Enable Developer Options In Android 6.0 Marshmallow – How To

Uzair Ghani
Posted 1 year ago

Here’s how you can enable Developer Options in Android 6.0 Marshmallow. Once enabled, you will have access to a bunch of options that are meant for developers only.

Android Marshmallow Developer Options

If you’re in the ownership of a Nexus device that is running Android 6.0 Marshmallow, due for rollout within a few weeks, then you can enable Developer Options, which will grant you access to features which are otherwise hidden away from plain view. Once enabled, you can tinker a lot of things on your device, for example, forcing your device to use GPU rendering in every corner of the OS, giving you a great boost in performance, but also keep in mind that such features can also take a big toll on battery life.

All up for enabling Developer Options on your Android 6.0 Marshmallow device? Here’s how you can enable it right now.

Enable Developer Options In Android 6.0 Marshmallow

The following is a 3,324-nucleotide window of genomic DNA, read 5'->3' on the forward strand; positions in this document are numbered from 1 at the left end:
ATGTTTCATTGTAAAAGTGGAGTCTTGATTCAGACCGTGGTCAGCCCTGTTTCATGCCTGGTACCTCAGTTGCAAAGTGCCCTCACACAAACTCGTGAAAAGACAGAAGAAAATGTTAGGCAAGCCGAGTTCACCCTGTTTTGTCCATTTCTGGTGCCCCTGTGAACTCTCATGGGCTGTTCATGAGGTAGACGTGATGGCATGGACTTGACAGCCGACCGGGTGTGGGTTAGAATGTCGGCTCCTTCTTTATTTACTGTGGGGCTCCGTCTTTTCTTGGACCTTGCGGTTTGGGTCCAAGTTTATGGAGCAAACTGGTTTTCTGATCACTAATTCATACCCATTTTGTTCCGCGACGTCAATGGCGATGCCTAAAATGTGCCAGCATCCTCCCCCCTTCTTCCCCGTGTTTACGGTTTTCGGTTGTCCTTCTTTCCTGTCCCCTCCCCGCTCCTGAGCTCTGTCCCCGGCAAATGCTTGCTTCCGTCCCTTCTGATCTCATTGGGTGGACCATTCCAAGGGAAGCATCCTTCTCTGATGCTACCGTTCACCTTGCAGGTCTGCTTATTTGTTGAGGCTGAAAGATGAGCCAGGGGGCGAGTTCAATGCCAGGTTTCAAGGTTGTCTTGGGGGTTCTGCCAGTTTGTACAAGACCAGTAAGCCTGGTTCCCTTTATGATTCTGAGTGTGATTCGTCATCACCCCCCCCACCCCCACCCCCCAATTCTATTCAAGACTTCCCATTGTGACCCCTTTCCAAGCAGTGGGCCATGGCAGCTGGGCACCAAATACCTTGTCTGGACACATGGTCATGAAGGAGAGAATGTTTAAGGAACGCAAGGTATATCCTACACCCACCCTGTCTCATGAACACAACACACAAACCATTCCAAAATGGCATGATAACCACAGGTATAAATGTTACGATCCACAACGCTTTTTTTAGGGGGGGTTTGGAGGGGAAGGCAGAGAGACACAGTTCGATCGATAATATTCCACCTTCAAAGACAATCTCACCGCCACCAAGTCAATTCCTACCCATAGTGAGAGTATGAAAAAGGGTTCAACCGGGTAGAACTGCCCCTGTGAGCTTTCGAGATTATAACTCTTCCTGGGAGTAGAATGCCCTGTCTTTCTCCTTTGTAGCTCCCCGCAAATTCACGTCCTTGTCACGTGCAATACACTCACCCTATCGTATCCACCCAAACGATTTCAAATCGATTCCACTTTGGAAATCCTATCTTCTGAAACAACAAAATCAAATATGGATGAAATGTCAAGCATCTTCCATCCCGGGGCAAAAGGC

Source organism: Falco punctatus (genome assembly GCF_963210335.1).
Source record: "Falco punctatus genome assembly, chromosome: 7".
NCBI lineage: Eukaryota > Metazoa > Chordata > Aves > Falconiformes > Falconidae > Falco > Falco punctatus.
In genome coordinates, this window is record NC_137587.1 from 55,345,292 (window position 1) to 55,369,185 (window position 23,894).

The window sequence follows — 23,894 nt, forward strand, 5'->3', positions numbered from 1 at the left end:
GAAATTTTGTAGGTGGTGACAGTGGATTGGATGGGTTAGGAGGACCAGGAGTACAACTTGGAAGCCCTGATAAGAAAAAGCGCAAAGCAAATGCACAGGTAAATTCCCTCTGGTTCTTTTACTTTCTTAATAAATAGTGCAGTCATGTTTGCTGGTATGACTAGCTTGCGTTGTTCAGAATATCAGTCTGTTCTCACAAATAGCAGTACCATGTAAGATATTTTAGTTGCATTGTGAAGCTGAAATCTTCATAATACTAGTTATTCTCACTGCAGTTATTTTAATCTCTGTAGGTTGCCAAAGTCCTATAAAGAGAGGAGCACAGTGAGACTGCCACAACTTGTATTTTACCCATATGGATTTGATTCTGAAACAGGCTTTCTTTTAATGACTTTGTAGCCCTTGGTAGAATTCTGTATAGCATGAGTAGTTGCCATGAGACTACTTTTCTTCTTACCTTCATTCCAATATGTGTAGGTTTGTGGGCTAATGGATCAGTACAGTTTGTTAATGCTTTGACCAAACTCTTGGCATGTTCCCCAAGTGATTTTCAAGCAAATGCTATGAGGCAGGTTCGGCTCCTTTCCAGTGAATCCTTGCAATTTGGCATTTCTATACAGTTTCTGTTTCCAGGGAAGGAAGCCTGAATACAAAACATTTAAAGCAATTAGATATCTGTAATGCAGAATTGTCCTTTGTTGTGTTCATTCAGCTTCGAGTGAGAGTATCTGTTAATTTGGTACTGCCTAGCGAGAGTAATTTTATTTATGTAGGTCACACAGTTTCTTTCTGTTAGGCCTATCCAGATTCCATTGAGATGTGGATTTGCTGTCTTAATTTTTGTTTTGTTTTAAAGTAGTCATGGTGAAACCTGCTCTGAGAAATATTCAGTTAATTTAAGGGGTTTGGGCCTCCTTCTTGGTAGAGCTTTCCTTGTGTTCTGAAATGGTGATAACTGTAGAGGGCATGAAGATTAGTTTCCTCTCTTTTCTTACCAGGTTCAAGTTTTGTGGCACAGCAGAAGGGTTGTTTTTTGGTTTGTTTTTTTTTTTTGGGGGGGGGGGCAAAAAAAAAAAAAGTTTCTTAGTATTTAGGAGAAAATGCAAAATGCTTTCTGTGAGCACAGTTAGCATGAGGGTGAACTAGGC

1. Pull down on the notifications shade and open the Settings app. You can also achieve the same thing from the app drawer if you so wish.

2. Scroll all the way down and tap on ‘About phone.’

3. Now scroll down again and you’ll see an entry labelled ‘Build number.’ Keep on tapping till you see a prompt that says ‘You are now a developer!’



4. Go back to the Settings app, and you’ll see a new entry labelled ‘Developer options’ right above ‘About phone.’ Tap on it and play around with it to your heart’s desire.


If you’re only tinkering around with Developer Options for a few kicks then we highly recommend that you be vary of the fact what you’re doing. Enabling certain options can significantly affect the performance of your device, and may cause it to crash quite miserably.

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If you have absolutely no clue what you’re doing, or for some reason find the option to be somewhat useless, then simply flick the toggle switch at the top to the OFF position to turn off Developer Options.

For developers however, this is a very neat feature, as it allows them to play around with a bunch of stuff that’s baked into Marshmallow and Google has chosen to turn them off by default. For example, developers have the option to set mock locations, alter buffer sizes for apps, enable aggressive WiFi to cellular handover, and much, much more.

Found the above guide useful? Then be sure to drop us a comment in the section below.

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